When May rolls around, the salmon are far offshore in Lake Ontario. But the sidewalks overlooking the river in the City of Oswego's East Side and West Side parks are likely to be crowded with walleye fishermen.

Those hopefuls are seeking lunker fish in the 10- to 13- pound class. Specimens are caught almost daily in the lower river, following the season opener on the first Saturday in May.

Most of the whopper walleyes that nose into the Oswego River to spawn and school in the harbor feed on alewives and other baitfish.

They bite best after dark. That explains the glow of lantern lights along the shore and the rumble of trolling motors that can be heard in midriver on the gloomiest of nights in May and June. Some local captains swear the best fishing for Oswego walleyes is from midnight to dawn.

Most of the whopper walleyes that nose into the Oswego River to spawn and school in theharbor feed on alewives and other baitfish. They bite best after dark.

In the last two years, early-season fishing on the lower Oswego has been complicated by the proliferation of round gobies in the river. Gobies -- an invasive species that hitchhiked from Europe in the ballast of ocean-going freighters -- are now so abundant that anglers in Oswego harbor have a hard time keeping them off their hooks.

To minimize encounters with the 3- to 8-inch pests, try working a curly-tail jig or a floating-diving crankbait.

For the last two years I've been privileged to take part in frequent nighttime fishing trips with several of Syracuse's finest. City police Lt. John "Kid" Corbett and his buddies are the nemesis of Otisco Lake walleyes, as well as the local criminal element.

Otisco, the easternmost fishing hole in the Finger Lakes chain, holds several thousand adult walleyes, according to estimates by the New York Department of Environmental Conservation. And many of those fish weigh between 5 and 7 pounds.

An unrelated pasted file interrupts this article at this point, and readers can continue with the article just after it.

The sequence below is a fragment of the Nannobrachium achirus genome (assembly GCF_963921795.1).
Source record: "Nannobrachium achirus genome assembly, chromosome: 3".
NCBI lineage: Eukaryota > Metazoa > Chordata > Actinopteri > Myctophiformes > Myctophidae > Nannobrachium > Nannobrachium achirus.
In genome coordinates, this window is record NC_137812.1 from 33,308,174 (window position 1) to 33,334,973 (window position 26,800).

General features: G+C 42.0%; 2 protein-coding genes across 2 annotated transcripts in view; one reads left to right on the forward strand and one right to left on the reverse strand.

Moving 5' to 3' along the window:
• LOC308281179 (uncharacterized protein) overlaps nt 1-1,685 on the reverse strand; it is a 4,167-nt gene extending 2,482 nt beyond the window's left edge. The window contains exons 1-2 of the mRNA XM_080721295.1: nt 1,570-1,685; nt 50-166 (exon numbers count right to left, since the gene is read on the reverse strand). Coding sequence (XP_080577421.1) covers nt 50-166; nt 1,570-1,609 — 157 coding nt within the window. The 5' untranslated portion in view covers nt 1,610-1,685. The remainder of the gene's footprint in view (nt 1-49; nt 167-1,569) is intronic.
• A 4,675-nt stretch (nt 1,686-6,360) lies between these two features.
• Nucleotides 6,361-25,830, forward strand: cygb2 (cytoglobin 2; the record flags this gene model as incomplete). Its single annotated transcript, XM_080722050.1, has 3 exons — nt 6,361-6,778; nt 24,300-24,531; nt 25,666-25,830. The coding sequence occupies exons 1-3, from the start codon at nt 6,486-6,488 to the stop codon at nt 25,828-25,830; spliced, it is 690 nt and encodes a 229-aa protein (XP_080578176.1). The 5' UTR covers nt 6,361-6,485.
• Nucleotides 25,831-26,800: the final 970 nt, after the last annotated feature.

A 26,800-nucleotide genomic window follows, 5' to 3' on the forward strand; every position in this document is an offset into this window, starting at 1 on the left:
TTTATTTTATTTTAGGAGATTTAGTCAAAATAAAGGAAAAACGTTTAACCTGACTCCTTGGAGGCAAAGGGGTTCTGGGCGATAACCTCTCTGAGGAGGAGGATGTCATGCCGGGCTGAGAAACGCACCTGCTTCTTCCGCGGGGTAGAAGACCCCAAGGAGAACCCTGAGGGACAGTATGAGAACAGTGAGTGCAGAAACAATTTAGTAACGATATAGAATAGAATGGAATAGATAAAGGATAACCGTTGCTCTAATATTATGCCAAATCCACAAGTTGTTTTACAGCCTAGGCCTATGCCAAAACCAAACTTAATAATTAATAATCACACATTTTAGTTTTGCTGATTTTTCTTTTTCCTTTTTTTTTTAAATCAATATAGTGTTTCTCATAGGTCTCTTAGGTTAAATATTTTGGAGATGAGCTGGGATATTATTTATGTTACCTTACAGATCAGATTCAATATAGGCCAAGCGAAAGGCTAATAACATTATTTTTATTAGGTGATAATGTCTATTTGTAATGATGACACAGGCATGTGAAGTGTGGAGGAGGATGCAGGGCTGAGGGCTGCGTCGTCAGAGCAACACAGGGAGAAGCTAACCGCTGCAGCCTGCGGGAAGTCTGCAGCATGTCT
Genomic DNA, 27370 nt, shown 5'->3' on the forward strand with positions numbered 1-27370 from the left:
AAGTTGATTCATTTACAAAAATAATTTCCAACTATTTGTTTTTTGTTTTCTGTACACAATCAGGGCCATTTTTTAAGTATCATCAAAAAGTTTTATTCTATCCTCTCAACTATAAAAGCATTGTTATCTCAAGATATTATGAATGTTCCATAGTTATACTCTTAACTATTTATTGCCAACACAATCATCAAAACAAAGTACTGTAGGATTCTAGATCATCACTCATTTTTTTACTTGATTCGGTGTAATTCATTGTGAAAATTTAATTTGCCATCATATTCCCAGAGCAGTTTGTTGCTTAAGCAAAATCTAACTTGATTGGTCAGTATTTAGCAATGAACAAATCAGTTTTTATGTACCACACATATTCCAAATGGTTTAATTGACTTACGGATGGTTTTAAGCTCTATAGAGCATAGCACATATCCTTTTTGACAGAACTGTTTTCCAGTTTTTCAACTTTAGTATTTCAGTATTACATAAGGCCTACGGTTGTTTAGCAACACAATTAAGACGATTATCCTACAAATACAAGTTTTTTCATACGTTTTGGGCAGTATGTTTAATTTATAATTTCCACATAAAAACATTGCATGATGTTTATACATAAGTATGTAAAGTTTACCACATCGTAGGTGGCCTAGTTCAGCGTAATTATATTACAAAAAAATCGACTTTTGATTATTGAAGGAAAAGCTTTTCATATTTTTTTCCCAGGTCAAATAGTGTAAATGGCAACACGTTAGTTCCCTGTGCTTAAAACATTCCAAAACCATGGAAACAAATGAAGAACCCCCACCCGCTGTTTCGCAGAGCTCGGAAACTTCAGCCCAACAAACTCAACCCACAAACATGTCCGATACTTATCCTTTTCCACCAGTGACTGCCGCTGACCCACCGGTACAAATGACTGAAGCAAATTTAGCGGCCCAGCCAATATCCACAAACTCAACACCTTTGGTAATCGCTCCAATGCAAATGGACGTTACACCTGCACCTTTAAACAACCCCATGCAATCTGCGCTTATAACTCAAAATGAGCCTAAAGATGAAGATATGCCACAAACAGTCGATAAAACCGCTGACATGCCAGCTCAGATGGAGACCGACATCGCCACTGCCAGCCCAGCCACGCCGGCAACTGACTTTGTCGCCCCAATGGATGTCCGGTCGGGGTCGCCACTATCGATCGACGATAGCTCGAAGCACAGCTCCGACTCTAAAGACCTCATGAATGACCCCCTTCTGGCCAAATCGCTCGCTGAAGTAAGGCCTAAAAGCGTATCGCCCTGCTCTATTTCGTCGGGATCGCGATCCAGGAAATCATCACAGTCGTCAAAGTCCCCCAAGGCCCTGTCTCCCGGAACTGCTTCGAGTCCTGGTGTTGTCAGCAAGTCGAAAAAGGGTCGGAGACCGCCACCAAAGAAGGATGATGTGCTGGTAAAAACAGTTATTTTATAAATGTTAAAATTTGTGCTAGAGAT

Prime time for Otisco walleye fishing is from late May through June, when swarms of spawning alewives draw big walleyes close to shore. The tried-and-true lures for these fish are skinny, shallow-running stickbaits.

Otisco Lake is off Route 174 and Otisco Valley Road, about four miles south of U.S. Route 20 in the Onondaga County towns of Otisco and Spafford. Good shore-fishing areas include the rocky shore off the dam at the lake's north end and the causeway, an old roadbed that nearly divides Otisco near its south end.

The DEC's Region 7 office in Cortland will supply inquiring anglers with a simple contour map of the lake. Call (607) 753-3095.

For lodging information, start with the Greater Syracuse Chamber of Commerce, at (315) 470-1800.

If you need a walleye fix before the new season arrives, one lawful option is a visit to the DEC's hatchery on Oneida Lake in mid-April, during the annual egg harvest. Another spirit-reviving possibility is a post-April Fool's Day hike along the banks of the Conesus Lake Inlet.

If you take the second route, don't forget your polarized sunglasses, for you'll need them to get a really good look at some of the heftiest walleyes you've ever seen. Last time I trekked to the Inlet, I eyeballed walleyes that I'm certain weighed more than 12 pounds apiece! I wish I had caught one of those monsters a few weeks later, but it was not to be: Conesus Lake walleyes are notoriously difficult to catch, and a one-day visit seldom yields success.

The best way to put one of the lake's lunkers on a stringer is to do your fishing at night. And the best place to make that happen is off the mouth of Conesus Inlet. Local experts score by trolling with sawbelly-sized crank baits and stick baits from sunset to sunrise along the south shore of the lake. If you want to focus on one of the double-digit trophies that clog the Inlet each April, make sure your boat has running lights.

Conesus Lake is off Route 15 in Livingston County, about a 45-minute drive from Rochester. At its north end is the village of Lakeville, and there are state boat launches at Lakeville and also at McPherson Point on the east shore.

The DEC's Region 8 office in Avon, at (585) 226-2466, can supply a contour map of the lake.

The Livingston County Chamber of Commerce, (585) 243-2222, is your logical place to start looking for overnight accommodations.